What it's like when Nazis infiltrate your conference

Originally published at: https://boingboing.net/2018/07/26/nazis-vs-hope.html


A tactic that I really like is hiring an off duty cop. You have a member of your CoC oversight team with the cop at all times. Disruptor shows up and you have them removed by the cop as uninvited. Sometimes this leads to the Nazi resisting (best outcome) sometimes the Nazi is just booted. Either way… win.


It’s a good wake up call for all organizations like this.


White supremacist and fascist trolls have lately become emboldened (I wonder why) to take their garbage from the Internet to meatspace.

Whether it’s a conference like HOPE or a site like this one*, a dedication to open discourse has to be balanced by an understanding of Popper’s Paradox of Tolerance and clear policies reflecting the fact that advocates of thoroughly discredited ideas like white supremacism and misogyny and anti-LGBTQ bigotry and fascism are not welcome to use the platform.

[* where just yesterday a white supremacist tried – and failed – to take racist dumps all over the threads]


This is where a can of “fart spray” comes in handy. You don’t even have to spray it on them, just in their vicinity. I call it “fart shaming.”


This demonstrates yet again that the only true underlying principle of government is use of force. That is, regardless of how organizations might like to see themselves, their code of conduct has to have a bedrock policy of “The convention organizers may, at their sole discretion, immediately eject without refund or recourse any attendee whom they deem disruptive to the event. Your attendance at this event implies your agreement with this policy.”



Ooh! Ooh! If they’re blocking the aisles and refusing to move, can I draw a pentagram on the floor around them? Please?

I think I’m kidding. Obviously conferences need a better, more comprehensive plan for dealing with this shit. But that doesn’t stop me from being a big fan of the whole following-nazis-around-with-a-sousaphone kind of thing.


The irony of a hacker conference being exploited


I’m not sure what government has to do with this situation. In the U.S. the government is just about the only organisation that’s prohibited by law from ejecting or barring people from a public space or forum controlled by it based on their repugnant political views.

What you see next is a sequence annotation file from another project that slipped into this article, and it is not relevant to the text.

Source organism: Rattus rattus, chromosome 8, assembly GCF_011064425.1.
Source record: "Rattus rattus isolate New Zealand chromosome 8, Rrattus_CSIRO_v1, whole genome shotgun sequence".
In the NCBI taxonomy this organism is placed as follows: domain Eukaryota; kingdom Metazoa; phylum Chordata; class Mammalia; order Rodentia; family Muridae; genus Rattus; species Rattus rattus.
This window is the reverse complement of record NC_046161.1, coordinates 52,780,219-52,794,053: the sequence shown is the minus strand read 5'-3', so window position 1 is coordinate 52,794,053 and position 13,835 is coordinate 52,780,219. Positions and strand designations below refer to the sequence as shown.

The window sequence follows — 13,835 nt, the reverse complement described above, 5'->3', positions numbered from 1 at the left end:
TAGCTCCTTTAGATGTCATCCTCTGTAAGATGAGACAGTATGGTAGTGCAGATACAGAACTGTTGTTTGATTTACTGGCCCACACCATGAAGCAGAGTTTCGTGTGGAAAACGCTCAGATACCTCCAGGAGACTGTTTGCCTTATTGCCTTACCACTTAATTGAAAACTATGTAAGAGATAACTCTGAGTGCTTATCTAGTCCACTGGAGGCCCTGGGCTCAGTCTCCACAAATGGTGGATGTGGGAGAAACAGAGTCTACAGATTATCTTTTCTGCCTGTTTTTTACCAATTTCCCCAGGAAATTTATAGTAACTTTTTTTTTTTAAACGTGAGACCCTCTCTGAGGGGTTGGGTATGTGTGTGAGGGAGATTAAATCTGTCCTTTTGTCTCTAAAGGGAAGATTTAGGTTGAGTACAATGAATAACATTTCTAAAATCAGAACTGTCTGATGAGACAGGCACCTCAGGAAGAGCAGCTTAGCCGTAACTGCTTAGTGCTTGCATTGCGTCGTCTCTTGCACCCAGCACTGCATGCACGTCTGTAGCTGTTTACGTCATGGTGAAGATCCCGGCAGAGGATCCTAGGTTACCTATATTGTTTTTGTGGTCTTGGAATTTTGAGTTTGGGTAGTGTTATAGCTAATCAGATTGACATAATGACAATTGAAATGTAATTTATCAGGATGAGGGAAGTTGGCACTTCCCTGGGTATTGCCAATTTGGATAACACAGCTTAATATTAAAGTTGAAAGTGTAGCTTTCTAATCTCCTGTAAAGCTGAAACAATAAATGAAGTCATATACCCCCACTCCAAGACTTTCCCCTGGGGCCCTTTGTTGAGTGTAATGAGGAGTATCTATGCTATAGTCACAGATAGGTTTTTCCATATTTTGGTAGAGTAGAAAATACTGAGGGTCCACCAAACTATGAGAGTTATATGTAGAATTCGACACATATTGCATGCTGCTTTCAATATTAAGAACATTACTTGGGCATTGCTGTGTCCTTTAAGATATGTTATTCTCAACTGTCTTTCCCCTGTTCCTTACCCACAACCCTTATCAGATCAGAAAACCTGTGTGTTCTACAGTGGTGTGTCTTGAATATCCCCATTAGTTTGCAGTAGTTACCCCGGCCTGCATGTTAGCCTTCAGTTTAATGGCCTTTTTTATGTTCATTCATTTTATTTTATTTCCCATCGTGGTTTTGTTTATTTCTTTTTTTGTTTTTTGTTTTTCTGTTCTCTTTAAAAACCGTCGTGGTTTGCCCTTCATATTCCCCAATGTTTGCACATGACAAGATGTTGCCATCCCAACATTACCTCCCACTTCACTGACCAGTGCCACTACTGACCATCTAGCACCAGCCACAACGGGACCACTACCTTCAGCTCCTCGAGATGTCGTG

Other organisations, including conferences (like HOPE), Web forums (like BB BBS), and private corporations (e.g. shopping malls) are allowed to impose their own codes of conduct and exclude anyone they like (unless it’s discrimination against a protected class of person under the Constitution). In most cases the use of force isn’t necessary unless, as in the case of the HOPE conference, the undesirable visitors are using physical measures themselves as part of their disruptive activities.


Maybe it’s because I’m having a caffeine-free day, but I’m having trouble parsing this paragraph. Who are the “bona fide” attendees? Are they the same as the “they” who were “allowed to stay”? If they are, what’s remarkable about being “bona fide” while being “allowed to stay”? Surely one implies the other?


Thanks but I’ll take a pass on masked Anti-fascist vigilantes as well.

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“Government” as in how an organization gets its participants to behave in the way it wants them to behave.
“Use of force” as in, participants either do as they’re told, or they’re ejected from the venue.

The point isn’t that organizations are allowed to impose their codes of conduct, it’s that they have to decide in advance that they will do that, tell people that they will do that, and then do that. While an event is going on is the wrong time to be debating issues of freedom of speech and whatnot. The time to do that is before, when you decide what behavior will not be tolerated, and after, when you have a post mortem to see how things went and what you can learn for next time. During the event, if people are behaving in ways that are disruptive or derailing to the purpose of the event, you get them removed right then and there.

Here’s an example of such a policy: http://www.webster.edu/faculty/classroom-disruption.html


I “understand” Westboro Baptist’s warped need to disturb veteran’s funerals and political events.

I’m not exactly clear on why neo-fascists are crashing these various conferences.


That’s probably a violation of fire regulations for the venue.


The bona fide attendees are (or should be) the people who, in the sole discretion of the event organizers, are properly participating in the event.

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I think @doctorow typed ‘admitted’ when he meant something like ‘ejected’ here:


I dunno, I think it’s more of an illustration of the fact that just because you’re good at finding exploitable holes in systems doesn’t mean that you’re good at designing said systems against attack. In many ways, that’s its own sub-specialty of the security world. You definitely need a hacker mindset, but you also need to have a foot in the “real world” as well, where you can predict: how 98% of “normal” people will react to the system, how the 1% of weirdos will, and the 1% of malicious exploiters. And then build a system that has ways of handling all these different groups.


I’m no expert by any means, so anyone who might actually know please chime in…

My guess is to perpetuate the ‘we’re so oppressed’ and ‘just want free speech, bro’ viewpoint to keep their audience tuned in and outraged. The youtube clip would be something like “We’re just a bunch o’ regular folks who went to this elite liberuh conference and they attacked us, and our freedums. MAGA!.”


If justice is blind, then injustice rules supreme. Boot the bastards. I don’t give a shit about the letter of the rules - the spirit is all that matters.

Rules are a peace treaty, not a suicide pact